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               Brian Carrier <>

mac-robber is a Forensics & Incident Response tool used to collect
the Modified, Access, and Change (MAC) times from allocated files.
It recursively reads MAC times of files and directories and prints
them in 'time machine' format to STDOUT.  This format is the same
that the mactime tool from The Sleuth Kit[1] and The Coroners Toolkit
(TCT)[2] read.

mac-robber is based on the grave-robber tool from The Coroners
Toolkit (TCT) when using the '-m' flag, except it does not require

This program has several benefits over using grave-robber:

  - It does not require Perl and therefore a floppy or CD can be
  easily made with mac-robber compiled for several platforms.  By
  default, the program is compiled to be statically linked.

  - It uses very basic C code so it should compile under any
  platform.  If you encounter a platform that The Sleuth Kit does
  not support, then compile this on a trusted system, run it from
  a floppy on the compromised system and send the output to a server
  using netcat.  Then, use mactime on the data from a system that
  The Sleuth Kit does support.  This also works well on file systems
  that are not supported by specialized forensic tools.

  - C is faster than Perl for these type of operations!

Note that this tool will not show deleted files, unallocated files,
or files that have been hidden by rootkits.  To view information
about those file types, the specialized tools from The Sleuth Kit
must be used.


  # make   

If you do not have gcc (the default compiler), use:

  # make CC=cc

If  you are using the Sun cc Compiler, use:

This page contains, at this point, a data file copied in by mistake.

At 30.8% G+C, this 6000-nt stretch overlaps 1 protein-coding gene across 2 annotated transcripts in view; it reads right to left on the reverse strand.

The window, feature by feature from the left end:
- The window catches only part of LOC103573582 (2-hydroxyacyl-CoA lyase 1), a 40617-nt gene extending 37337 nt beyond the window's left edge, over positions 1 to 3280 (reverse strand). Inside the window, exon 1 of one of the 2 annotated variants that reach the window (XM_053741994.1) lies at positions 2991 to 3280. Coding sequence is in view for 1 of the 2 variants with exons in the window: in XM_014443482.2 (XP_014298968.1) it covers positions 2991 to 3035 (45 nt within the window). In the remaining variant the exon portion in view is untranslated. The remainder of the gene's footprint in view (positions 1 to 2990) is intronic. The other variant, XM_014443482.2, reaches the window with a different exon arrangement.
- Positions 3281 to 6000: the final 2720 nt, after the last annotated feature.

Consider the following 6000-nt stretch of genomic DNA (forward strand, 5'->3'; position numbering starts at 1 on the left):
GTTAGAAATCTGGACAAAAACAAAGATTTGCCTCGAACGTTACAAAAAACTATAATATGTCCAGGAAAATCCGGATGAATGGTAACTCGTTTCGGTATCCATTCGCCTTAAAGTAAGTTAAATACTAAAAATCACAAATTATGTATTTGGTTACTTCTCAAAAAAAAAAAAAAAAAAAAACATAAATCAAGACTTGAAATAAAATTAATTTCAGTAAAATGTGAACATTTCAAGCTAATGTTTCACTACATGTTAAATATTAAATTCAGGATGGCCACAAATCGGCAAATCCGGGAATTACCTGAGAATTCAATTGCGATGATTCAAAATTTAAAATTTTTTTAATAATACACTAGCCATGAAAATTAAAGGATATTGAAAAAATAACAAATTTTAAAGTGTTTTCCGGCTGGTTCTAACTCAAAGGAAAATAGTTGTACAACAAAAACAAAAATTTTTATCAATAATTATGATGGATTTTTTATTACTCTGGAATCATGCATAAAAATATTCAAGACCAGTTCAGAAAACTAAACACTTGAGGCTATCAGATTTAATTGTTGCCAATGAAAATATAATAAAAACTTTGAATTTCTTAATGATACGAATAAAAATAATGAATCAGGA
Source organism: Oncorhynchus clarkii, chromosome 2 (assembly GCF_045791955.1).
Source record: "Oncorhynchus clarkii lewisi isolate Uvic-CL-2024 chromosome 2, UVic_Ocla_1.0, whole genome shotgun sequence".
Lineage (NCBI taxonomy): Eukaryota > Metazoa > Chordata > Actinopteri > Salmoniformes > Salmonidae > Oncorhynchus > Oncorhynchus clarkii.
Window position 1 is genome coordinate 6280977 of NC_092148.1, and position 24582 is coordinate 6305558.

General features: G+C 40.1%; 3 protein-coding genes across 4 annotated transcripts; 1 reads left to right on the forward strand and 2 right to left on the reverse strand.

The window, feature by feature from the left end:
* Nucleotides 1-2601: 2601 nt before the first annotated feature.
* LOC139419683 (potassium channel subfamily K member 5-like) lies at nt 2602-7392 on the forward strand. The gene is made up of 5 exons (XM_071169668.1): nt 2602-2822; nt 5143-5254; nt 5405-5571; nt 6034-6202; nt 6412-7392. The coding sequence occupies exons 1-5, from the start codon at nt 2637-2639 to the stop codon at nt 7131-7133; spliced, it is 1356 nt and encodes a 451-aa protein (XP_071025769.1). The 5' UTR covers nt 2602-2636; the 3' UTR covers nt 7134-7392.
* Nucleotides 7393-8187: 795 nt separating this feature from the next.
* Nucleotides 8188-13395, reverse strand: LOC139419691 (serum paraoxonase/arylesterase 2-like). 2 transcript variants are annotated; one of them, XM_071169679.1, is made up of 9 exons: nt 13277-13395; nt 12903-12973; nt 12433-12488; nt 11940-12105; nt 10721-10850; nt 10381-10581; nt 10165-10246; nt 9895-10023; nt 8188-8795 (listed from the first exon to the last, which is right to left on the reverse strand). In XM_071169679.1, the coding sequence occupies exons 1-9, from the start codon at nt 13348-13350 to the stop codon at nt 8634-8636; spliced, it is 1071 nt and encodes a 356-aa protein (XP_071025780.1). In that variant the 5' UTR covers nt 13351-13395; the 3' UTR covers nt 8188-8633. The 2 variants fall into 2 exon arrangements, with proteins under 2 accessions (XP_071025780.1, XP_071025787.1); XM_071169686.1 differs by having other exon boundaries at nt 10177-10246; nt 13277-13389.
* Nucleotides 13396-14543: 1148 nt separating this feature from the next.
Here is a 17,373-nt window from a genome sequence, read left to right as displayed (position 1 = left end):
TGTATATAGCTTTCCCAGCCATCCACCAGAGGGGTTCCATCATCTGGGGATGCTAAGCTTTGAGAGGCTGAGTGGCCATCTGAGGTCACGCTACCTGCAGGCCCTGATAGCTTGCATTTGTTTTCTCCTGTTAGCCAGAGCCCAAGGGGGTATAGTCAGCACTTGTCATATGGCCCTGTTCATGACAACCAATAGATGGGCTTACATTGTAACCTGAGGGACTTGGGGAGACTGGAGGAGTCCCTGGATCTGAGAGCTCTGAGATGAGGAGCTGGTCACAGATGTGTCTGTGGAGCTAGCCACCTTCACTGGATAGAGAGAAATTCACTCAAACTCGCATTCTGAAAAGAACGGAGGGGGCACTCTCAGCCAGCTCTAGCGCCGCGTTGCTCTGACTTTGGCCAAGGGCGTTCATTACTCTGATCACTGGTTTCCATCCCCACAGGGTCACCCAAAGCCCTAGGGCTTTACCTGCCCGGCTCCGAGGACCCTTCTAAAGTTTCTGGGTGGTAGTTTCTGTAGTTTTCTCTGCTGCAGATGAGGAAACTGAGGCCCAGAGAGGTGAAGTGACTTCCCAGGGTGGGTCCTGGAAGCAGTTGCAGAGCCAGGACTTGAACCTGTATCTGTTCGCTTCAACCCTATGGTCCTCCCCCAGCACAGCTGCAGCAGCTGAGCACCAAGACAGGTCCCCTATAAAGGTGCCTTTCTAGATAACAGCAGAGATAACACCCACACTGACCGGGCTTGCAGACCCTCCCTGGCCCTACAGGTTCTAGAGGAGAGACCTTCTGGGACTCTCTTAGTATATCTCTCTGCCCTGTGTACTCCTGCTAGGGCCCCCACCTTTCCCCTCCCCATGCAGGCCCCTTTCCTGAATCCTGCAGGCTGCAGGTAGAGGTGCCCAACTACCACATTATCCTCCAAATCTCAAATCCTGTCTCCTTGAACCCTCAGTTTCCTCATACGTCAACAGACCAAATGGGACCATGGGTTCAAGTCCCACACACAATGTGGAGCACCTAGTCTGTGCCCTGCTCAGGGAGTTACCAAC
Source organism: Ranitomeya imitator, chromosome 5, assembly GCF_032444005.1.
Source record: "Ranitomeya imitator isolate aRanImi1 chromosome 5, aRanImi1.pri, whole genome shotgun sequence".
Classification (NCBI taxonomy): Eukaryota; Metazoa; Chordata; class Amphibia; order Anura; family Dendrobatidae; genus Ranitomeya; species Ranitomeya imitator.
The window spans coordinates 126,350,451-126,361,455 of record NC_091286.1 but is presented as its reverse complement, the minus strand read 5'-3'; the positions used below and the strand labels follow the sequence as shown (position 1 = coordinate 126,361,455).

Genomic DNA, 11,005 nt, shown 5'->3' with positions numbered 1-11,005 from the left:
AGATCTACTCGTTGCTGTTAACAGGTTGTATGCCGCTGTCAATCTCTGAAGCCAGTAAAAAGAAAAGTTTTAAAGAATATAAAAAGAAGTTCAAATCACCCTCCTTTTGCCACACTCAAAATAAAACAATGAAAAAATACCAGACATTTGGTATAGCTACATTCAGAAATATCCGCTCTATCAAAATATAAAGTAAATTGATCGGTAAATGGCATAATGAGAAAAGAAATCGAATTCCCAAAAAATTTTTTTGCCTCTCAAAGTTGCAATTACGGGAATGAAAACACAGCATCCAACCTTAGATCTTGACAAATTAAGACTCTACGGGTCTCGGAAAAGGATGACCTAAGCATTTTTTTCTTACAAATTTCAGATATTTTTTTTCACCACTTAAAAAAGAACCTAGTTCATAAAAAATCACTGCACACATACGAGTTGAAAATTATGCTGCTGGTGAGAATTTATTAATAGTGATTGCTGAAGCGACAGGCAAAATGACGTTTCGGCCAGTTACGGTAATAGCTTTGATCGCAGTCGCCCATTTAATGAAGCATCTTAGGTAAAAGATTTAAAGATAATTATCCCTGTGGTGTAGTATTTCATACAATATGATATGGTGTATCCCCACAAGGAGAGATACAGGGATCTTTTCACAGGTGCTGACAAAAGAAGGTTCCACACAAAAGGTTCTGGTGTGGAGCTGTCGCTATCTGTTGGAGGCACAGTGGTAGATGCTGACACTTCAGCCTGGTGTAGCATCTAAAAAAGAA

# make sun

If it gives errors regarding optimization or the static flag, you can use:

  # make simple

If you encounter problems with the static flag, then please let me know.  

mac-robber takes a list of directories to analyze as arguments:

For example, to analyze the 'mnt' and 'mnt2' directories and send
the output to a file:

  # mac-robber mnt mnt2 > data/body.mac

If you want to analyze the system from the root directory and send
the data to a server running netcat, use:

  # mac-robber / | nc 8000

The server would be running something like:

  # nc -l -p 8000 > body.mac

To analyze the data, the mactime tool from The Sleuth Kit is
required.  Use the -b flag to import the body file:

  # mactime -b body.mac 01/01/2001 > timeline.01-01-2001

- This file uses the readdir function and therefore will update the 
  Access time on directories.  Therefore, if you are going to make an
  image of the disks, do that first.  Also, malicious kernel modules
  could produce incorrect data when run on a compromised host.

- Make sure that you do not write the output of this program to a
  drive on the compromised system, it may overwrite unallocated data.

[1]	The Sleuth Kit, available at:

[2]	The Coroners Toolkit (TCT), available at:

March 31, 2003
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